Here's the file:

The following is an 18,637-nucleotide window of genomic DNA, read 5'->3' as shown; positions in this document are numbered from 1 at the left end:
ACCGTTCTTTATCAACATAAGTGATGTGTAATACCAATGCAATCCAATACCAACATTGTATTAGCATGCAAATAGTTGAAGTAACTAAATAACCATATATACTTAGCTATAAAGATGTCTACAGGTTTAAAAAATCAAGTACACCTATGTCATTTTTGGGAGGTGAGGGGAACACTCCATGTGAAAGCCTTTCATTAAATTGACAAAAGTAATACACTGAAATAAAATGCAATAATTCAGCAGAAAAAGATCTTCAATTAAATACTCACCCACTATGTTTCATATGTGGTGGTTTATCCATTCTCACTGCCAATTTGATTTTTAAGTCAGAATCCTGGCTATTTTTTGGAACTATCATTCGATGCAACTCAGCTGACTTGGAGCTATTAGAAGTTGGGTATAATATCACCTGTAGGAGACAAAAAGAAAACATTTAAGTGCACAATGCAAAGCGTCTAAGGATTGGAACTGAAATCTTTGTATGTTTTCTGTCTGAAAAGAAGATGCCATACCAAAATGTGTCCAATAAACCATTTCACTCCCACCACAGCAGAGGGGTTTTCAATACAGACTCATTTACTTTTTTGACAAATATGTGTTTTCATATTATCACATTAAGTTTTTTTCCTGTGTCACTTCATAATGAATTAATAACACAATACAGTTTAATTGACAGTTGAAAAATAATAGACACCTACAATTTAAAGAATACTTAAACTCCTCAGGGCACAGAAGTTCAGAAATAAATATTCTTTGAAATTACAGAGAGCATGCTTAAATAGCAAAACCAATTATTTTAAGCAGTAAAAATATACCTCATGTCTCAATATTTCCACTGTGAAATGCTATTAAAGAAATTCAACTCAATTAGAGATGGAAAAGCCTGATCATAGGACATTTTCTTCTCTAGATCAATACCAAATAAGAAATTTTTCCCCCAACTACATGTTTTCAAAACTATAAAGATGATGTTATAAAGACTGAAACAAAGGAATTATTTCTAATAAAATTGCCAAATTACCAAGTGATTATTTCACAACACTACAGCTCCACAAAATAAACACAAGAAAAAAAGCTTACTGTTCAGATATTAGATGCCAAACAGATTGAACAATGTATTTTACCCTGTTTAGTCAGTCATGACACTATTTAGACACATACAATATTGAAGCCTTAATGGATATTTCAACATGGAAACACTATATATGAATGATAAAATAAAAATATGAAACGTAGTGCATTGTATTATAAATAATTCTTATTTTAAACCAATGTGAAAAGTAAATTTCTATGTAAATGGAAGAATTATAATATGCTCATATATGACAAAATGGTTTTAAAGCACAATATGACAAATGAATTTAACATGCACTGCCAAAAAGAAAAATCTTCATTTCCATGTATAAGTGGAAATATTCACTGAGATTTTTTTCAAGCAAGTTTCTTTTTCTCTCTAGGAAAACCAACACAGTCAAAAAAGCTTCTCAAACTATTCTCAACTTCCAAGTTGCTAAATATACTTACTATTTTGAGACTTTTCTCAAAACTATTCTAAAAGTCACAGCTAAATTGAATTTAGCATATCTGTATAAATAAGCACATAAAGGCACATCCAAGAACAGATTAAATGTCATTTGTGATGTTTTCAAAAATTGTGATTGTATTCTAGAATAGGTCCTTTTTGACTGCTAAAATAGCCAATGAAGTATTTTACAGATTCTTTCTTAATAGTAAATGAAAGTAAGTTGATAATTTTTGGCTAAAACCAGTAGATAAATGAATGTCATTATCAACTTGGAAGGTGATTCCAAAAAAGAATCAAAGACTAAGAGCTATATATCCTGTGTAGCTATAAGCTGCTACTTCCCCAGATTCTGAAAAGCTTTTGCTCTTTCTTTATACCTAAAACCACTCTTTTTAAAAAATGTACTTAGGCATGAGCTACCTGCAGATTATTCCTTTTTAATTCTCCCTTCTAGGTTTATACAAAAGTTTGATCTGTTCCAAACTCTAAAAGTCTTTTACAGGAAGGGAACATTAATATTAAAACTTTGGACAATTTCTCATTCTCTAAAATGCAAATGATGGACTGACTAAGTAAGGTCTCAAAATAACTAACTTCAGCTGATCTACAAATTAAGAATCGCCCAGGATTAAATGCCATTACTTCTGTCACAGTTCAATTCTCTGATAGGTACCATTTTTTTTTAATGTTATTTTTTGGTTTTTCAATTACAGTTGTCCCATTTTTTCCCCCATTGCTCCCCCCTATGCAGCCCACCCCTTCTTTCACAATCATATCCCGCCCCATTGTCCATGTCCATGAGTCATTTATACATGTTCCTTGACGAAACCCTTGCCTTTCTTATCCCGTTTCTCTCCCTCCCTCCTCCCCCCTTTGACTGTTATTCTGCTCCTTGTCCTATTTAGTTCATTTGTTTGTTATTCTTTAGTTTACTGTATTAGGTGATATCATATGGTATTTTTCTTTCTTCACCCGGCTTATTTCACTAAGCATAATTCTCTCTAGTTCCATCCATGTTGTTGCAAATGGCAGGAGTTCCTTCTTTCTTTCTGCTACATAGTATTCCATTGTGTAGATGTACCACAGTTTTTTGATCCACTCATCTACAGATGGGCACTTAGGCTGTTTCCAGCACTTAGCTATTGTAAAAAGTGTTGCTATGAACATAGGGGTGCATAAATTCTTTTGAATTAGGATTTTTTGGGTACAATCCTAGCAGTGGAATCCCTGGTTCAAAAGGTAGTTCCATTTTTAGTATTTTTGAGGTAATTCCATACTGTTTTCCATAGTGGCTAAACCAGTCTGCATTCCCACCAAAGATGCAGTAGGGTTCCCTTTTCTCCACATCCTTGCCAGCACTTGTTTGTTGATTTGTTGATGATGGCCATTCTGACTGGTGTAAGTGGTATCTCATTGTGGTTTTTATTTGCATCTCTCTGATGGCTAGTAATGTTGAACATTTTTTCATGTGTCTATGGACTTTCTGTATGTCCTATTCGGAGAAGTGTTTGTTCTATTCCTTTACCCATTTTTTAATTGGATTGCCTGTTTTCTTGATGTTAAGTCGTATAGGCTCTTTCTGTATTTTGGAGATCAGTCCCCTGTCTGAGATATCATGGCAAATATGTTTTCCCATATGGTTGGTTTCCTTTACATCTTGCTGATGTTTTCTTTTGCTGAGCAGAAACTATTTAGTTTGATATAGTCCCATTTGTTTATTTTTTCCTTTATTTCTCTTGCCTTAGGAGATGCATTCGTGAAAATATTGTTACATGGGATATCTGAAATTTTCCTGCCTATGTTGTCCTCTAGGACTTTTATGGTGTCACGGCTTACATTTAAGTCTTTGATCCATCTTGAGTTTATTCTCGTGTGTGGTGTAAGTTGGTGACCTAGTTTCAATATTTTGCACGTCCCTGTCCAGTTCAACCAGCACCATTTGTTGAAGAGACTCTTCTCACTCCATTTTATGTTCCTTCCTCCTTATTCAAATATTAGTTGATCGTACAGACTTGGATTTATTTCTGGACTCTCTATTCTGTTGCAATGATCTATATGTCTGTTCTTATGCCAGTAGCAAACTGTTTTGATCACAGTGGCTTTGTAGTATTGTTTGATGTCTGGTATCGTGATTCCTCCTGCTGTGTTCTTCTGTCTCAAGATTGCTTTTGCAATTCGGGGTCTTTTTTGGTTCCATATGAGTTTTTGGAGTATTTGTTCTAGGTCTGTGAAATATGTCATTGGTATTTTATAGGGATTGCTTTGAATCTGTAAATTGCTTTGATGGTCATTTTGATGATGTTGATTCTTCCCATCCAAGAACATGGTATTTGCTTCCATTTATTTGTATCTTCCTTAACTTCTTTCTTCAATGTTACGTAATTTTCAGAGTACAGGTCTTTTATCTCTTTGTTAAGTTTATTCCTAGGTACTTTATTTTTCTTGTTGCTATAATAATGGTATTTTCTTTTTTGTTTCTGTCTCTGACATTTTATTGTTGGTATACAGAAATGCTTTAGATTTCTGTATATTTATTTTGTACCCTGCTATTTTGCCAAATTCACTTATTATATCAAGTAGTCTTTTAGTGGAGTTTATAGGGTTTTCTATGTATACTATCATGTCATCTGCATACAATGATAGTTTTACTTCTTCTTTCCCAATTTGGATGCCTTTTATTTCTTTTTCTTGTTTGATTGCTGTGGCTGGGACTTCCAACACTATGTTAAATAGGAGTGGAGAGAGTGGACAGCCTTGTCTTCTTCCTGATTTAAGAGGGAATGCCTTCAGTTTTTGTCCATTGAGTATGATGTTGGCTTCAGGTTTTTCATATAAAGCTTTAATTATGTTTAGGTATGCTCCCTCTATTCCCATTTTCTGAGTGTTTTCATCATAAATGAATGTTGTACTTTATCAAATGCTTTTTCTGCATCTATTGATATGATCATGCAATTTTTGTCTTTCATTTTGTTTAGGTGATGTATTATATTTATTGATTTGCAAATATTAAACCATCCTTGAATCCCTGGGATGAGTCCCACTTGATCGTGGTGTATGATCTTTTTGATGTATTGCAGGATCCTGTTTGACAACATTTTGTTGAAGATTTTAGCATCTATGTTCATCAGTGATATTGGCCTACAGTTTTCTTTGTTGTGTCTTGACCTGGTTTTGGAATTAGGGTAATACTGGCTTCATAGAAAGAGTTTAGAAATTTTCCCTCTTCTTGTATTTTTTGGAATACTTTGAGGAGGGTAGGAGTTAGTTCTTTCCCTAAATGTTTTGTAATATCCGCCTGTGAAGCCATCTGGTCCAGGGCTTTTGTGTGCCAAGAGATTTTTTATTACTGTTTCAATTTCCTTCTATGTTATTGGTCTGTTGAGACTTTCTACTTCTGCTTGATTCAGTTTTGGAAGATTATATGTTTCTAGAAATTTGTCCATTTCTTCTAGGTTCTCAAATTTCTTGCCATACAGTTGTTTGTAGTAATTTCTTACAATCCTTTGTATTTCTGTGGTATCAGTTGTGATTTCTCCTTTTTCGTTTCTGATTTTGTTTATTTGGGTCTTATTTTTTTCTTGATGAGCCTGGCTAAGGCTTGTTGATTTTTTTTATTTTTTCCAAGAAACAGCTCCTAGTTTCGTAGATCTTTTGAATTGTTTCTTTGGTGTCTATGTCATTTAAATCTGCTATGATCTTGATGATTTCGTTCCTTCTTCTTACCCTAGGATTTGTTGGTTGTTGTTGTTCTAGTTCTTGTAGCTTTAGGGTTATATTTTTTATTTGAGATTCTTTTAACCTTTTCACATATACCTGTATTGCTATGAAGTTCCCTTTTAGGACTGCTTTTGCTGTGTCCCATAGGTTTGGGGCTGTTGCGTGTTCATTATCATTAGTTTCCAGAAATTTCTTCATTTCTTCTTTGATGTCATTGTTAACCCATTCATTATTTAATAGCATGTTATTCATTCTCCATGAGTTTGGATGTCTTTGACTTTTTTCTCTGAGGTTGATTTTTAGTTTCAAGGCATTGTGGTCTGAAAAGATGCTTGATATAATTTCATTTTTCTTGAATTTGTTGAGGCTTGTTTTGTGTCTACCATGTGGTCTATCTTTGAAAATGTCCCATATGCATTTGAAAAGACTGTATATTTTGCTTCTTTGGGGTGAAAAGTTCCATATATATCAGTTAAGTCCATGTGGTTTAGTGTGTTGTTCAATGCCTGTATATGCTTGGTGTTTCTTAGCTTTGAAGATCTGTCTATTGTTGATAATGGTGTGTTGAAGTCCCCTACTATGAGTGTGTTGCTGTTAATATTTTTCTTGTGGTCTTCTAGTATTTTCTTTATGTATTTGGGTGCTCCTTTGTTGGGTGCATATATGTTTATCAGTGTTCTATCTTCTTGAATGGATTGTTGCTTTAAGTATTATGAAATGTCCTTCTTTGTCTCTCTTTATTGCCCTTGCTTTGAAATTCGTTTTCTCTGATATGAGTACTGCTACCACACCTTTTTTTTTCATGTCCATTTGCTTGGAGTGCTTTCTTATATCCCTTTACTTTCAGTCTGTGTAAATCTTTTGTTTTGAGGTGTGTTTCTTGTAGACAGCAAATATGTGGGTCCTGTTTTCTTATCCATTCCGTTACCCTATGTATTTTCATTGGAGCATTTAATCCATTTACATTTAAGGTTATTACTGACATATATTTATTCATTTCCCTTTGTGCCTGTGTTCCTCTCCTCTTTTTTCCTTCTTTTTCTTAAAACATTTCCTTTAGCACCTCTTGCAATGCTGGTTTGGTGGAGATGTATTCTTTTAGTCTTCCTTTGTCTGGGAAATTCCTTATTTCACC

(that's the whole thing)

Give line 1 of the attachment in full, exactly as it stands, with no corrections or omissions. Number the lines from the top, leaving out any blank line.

The following is an 18,637-nucleotide window of genomic DNA, read 5'->3' as shown; positions in this document are numbered from 1 at the left end: